What these women have completely failed to understand is the dirty little fact that men do have desires of their own. Ignore them at your own peril girl.


  4. Posted by Zeta on May 25, 2016 at 11:53 am

    I am a gourmet cook and have taught several women how to cook including my wife. And whenever I want something really good I cook. For as the Indian saying goes “best cooking – own cooking, 2nd best — mother’s cooking; 3rd best cooking — wife’s cooking.” In India the men of the priestly class, Brahmins, are expected to be expert cooks as it is part of the worship procedure, etc.

    I would strongly recommend every independent man to learn how to cook and cook well and to be able to completely take care of his domicile by himself. I have lived alone for 35 years of my life and know how to do everything. I am NOT dependent on a woman for anything. I allow my wife the privilege of serving me, and she knows it is a privilege that I can take away if she upsets me (I wont let her do anything for me if I am upset with her, you should see how she reacts to that). My first wife upset me once too often. When I literally threw her out of the house I told her “I can cook, clean, do the laundry, and completely take care of my own house, what in hell do I need you for? All you do is give me aggravation.” And that was that. I put her on a plane and never saw her again.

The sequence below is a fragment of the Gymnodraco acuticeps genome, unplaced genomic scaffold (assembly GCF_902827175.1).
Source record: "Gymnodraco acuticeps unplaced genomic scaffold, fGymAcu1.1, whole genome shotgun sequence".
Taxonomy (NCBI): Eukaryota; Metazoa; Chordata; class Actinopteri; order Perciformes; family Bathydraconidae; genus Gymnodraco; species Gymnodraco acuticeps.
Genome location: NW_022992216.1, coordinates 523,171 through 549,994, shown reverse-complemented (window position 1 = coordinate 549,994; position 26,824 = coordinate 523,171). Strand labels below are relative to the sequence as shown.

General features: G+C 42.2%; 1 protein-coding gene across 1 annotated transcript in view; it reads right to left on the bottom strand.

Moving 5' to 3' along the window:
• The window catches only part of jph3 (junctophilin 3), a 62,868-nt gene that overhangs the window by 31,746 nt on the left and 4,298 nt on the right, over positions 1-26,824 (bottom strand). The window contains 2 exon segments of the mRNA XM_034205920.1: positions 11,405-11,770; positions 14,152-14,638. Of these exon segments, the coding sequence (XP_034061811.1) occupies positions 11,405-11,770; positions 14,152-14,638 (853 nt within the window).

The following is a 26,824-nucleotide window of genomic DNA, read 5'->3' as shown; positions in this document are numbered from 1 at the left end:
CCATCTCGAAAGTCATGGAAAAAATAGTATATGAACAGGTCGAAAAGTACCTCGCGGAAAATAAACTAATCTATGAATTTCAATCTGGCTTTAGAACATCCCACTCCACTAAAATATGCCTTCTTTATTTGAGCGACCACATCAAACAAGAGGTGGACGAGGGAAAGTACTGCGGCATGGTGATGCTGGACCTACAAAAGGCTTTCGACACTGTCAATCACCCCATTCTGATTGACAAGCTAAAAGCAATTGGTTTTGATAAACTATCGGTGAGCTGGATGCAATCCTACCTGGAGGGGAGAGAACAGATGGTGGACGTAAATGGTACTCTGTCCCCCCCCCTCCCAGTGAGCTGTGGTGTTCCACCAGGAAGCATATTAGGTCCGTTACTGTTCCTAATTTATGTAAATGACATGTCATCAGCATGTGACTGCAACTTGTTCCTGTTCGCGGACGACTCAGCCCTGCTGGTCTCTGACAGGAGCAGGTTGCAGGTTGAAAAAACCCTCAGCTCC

I recall a friend of mine who after he got divorced could not even figure out how to wash his own clothes in a washing machine. It was pathetic.

    If all a woman can provide is sex, well that can be leased out (-:

    However, because I know what it takes to keep my domicile running I appreciate everything my wife does because I have done it and I know what it takes. But she knows I don’t need her to do it as I can do it all myself and most of the time better than she can do it.

    Joke: What did Adam and Eve have the perfect marriage? Eve didn’t have to hear about how good Adam’s mother could cook. And Adam didn’t have to hear about all the other guys that Eve could have married instead. (-:


    • Posted by Julian O'Dea on May 25, 2016 at 12:12 pm

      I am semi-retired now and my wife still works part-time. So I do cook the family dinner many nights. I have found cooking to be quite enjoyable. I still do home handyman tasks and I can report that they are harder than cooking.

      When I cook I get my wife to serve the meal. I don’t wait on women.

      As for division of labour, I do vacuum and clean kitchen surfaces but I do not mop or clean bathrooms. Nor have I ever done laundry. I don’t know how to run the washing machine. I do hang laundry out or bring it in sometimes.